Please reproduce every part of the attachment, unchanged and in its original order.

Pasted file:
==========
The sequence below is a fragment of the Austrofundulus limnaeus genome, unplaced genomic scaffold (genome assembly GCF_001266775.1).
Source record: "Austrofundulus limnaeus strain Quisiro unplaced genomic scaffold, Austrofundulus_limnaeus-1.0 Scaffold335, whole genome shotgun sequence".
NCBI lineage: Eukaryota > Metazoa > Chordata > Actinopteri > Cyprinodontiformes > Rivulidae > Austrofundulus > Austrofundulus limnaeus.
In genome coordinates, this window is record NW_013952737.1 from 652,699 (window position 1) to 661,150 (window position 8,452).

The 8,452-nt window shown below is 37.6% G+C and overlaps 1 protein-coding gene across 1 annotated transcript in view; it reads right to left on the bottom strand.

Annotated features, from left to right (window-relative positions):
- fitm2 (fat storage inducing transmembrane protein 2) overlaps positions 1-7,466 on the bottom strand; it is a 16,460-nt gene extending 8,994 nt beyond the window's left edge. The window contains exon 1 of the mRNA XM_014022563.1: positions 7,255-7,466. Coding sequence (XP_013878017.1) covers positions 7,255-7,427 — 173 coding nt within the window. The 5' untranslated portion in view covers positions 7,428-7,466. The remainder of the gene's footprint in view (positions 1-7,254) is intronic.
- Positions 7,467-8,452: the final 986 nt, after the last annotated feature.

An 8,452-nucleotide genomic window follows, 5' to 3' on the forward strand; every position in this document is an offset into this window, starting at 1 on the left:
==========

The sequence below is a fragment of the Austrofundulus limnaeus genome, unplaced genomic scaffold (genome assembly GCF_001266775.1).
Source record: "Austrofundulus limnaeus strain Quisiro unplaced genomic scaffold, Austrofundulus_limnaeus-1.0 Scaffold335, whole genome shotgun sequence".
NCBI lineage: Eukaryota > Metazoa > Chordata > Actinopteri > Cyprinodontiformes > Rivulidae > Austrofundulus > Austrofundulus limnaeus.
In genome coordinates, this window is record NW_013952737.1 from 652,699 (window position 1) to 661,150 (window position 8,452).

The 8,452-nt window shown below is 37.6% G+C and overlaps 1 protein-coding gene across 1 annotated transcript in view; it reads right to left on the bottom strand.

Annotated features, from left to right (window-relative positions):
- fitm2 (fat storage inducing transmembrane protein 2) overlaps positions 1-7,466 on the bottom strand; it is a 16,460-nt gene extending 8,994 nt beyond the window's left edge. The window contains exon 1 of the mRNA XM_014022563.1: positions 7,255-7,466. Coding sequence (XP_013878017.1) covers positions 7,255-7,427 — 173 coding nt within the window. The 5' untranslated portion in view covers positions 7,428-7,466. The remainder of the gene's footprint in view (positions 1-7,254) is intronic.
- Positions 7,467-8,452: the final 986 nt, after the last annotated feature.

An 8,452-nucleotide genomic window follows, 5' to 3' on the forward strand; every position in this document is an offset into this window, starting at 1 on the left: